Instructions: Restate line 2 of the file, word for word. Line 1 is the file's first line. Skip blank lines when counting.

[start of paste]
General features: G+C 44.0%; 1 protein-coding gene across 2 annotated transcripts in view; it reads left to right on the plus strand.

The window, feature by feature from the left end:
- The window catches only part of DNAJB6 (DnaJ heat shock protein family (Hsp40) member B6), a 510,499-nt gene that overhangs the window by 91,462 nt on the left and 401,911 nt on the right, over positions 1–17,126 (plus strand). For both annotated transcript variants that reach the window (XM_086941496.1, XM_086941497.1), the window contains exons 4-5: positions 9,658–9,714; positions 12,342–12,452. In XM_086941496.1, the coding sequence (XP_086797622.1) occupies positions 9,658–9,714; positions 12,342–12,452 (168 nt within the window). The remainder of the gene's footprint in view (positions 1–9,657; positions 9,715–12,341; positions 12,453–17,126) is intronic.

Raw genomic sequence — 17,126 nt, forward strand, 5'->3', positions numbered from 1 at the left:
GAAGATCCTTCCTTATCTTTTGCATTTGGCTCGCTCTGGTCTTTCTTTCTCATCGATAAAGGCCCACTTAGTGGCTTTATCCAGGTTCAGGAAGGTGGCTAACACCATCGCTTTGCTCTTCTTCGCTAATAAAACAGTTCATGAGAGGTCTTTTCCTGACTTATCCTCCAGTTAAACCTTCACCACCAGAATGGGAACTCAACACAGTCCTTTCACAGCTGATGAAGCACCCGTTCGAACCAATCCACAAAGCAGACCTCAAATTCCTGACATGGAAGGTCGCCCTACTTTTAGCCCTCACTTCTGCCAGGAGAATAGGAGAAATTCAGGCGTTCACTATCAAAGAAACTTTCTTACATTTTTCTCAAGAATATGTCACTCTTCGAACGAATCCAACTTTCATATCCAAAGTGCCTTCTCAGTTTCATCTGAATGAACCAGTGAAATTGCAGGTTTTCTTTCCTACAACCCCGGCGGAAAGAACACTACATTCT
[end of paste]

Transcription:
The window, feature by feature from the left end: